abeyance

[uh-bey-uhns]
noun
1.
temporary inactivity, cessation, or suspension: Let's hold that problem in abeyance for a while.
2.
Law. a state or condition of real property in which title is not as yet vested in a known titleholder: an estate in abeyance.

Origin:
1520–30; < Anglo-French; Old French abeance aspiration, literally, a gaping at or toward. See a-5, bay2, -ance


1. remission, deferral.
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Based on the Random House Dictionary, © Random House, Inc. 2014.
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World English Dictionary
abeyance (əˈbeɪəns)
 
n (usually preceded by in or into)
1.  a state of being suspended or put aside temporarily
2.  (usually preceded by in) law an indeterminate state of ownership, as when the person entitled to an estate has not been ascertained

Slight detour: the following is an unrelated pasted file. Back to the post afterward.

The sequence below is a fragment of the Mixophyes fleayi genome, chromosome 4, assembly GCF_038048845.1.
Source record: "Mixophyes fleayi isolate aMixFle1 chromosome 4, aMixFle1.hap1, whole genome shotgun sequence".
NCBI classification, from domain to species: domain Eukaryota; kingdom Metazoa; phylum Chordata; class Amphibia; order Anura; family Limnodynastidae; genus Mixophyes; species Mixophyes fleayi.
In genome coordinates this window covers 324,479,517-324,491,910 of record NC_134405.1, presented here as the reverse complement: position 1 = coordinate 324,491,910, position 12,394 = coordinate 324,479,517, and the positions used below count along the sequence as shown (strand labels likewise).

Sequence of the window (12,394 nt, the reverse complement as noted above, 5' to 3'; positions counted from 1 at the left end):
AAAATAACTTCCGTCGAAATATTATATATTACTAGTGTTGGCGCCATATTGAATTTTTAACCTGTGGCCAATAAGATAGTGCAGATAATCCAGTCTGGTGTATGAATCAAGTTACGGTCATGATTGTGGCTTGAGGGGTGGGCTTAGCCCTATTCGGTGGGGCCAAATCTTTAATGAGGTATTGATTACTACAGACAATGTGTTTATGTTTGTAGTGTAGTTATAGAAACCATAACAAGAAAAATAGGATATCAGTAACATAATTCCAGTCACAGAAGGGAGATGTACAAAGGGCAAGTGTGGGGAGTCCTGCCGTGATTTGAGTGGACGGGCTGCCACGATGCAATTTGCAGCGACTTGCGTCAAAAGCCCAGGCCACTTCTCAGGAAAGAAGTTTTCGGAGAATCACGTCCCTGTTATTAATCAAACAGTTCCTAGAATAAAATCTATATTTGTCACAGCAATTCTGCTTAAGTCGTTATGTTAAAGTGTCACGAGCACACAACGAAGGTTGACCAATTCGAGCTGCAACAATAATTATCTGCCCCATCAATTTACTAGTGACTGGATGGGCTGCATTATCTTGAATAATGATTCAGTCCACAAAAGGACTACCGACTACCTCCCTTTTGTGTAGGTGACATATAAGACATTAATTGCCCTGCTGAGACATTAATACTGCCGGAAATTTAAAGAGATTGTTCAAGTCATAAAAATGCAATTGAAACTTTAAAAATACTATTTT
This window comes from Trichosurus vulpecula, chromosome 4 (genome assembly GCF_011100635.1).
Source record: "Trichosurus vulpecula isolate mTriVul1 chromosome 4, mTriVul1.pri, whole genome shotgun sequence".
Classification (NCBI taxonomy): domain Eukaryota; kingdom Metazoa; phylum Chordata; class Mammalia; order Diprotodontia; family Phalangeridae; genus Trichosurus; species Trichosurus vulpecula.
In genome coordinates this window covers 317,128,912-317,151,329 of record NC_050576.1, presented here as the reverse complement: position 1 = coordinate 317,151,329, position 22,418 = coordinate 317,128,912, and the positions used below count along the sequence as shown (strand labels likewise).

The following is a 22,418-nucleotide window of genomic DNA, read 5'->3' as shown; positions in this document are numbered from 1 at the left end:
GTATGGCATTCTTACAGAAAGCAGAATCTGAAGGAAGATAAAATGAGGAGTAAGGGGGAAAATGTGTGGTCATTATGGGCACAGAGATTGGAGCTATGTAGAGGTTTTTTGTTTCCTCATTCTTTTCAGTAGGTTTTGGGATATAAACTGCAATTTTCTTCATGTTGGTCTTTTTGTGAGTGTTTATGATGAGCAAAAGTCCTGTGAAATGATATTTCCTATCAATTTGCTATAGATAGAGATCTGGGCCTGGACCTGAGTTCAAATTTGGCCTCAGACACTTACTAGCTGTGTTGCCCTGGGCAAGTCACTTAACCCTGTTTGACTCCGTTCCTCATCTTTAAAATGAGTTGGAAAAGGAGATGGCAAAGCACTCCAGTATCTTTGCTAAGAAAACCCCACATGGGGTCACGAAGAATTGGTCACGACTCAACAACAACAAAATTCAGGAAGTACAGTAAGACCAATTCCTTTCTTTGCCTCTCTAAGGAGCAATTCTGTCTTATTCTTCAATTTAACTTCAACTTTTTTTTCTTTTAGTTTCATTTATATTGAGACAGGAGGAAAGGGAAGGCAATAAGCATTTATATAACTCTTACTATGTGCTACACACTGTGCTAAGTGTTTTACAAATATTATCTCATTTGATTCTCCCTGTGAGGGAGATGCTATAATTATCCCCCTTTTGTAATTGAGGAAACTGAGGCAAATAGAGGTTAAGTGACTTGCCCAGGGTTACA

[C16-17: from Anglo-French, from Old French abeance expectation, literally a gaping after, a reaching towards]
 
a'beyant
 
adj

Collins English Dictionary - Complete & Unabridged 10th Edition
2009 © William Collins Sons & Co. Ltd. 1979, 1986 © HarperCollins
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Etymonline
Word Origin & History

abeyance
1520s, from Anglo-Fr. abeiance "suspension," also "expectation (especially in a lawsuit)," from O.Fr. abeance "aspiration, desire," noun of condition of abeer "aspire after, gape" from à "at" + ba(y)er "be open," from L. *batare "to yawn, gape" (see abash). Originally
in O.Fr. a legal term, "condition of a person in expectation or hope of receiving property;" it turned around in Eng. law to mean "condition of property temporarily without an owner" (1650s). Root baer is also the source of English bay (2) "recessed space," as in "bay window."
Online Etymology Dictionary, © 2010 Douglas Harper
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Example sentences
Since then, his famous temper has been in abeyance.
Once war broke out, the system went into abeyance.
Even the laws of fraud seem to be in abeyance.
This proceeding was held in abeyance pending outcome of the antitrust suit.
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